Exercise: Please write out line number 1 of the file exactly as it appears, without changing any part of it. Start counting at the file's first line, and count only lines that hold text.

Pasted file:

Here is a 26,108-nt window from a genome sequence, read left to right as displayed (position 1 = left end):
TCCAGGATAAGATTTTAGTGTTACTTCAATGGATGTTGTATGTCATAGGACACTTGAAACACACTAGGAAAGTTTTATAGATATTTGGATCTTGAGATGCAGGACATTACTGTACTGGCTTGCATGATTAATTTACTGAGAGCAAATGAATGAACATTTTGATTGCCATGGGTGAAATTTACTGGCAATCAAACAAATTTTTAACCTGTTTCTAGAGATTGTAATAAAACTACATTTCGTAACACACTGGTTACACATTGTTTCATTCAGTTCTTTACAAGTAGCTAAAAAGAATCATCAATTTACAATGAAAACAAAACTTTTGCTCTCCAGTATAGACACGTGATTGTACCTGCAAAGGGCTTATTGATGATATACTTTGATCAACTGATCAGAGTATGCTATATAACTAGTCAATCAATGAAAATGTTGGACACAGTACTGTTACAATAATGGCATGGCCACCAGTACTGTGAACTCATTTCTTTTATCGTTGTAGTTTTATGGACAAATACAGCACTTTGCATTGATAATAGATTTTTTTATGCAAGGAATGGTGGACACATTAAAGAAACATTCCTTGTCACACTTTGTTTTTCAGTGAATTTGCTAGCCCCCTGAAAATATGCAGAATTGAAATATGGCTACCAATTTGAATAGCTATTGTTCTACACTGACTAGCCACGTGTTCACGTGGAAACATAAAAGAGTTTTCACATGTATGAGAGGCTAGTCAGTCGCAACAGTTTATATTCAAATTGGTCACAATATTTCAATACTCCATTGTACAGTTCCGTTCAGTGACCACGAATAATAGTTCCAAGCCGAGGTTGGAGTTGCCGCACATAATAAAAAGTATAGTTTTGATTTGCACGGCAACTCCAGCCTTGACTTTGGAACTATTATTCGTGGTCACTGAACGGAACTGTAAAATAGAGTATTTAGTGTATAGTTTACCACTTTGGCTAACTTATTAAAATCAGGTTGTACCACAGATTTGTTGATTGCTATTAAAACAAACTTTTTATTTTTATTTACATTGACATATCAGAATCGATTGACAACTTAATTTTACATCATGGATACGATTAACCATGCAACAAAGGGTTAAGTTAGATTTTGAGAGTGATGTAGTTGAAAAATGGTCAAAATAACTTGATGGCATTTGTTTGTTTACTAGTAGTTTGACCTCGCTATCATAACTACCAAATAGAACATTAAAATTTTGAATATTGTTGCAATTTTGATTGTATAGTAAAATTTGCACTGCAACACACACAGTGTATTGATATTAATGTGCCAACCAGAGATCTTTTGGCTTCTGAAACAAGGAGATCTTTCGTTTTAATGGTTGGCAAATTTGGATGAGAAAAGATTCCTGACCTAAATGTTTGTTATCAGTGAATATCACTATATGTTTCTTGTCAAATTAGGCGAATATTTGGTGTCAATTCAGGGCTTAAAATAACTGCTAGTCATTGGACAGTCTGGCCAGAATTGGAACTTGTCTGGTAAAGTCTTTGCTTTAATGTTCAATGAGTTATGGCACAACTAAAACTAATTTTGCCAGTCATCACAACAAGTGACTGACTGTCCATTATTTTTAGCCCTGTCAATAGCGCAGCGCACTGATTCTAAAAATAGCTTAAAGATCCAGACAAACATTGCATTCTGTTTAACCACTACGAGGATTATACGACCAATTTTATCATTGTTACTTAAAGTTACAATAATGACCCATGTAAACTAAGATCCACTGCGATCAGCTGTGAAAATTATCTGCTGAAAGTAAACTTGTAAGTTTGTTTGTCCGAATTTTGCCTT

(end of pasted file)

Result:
Here is a 26,108-nt window from a genome sequence, read left to right as displayed (position 1 = left end):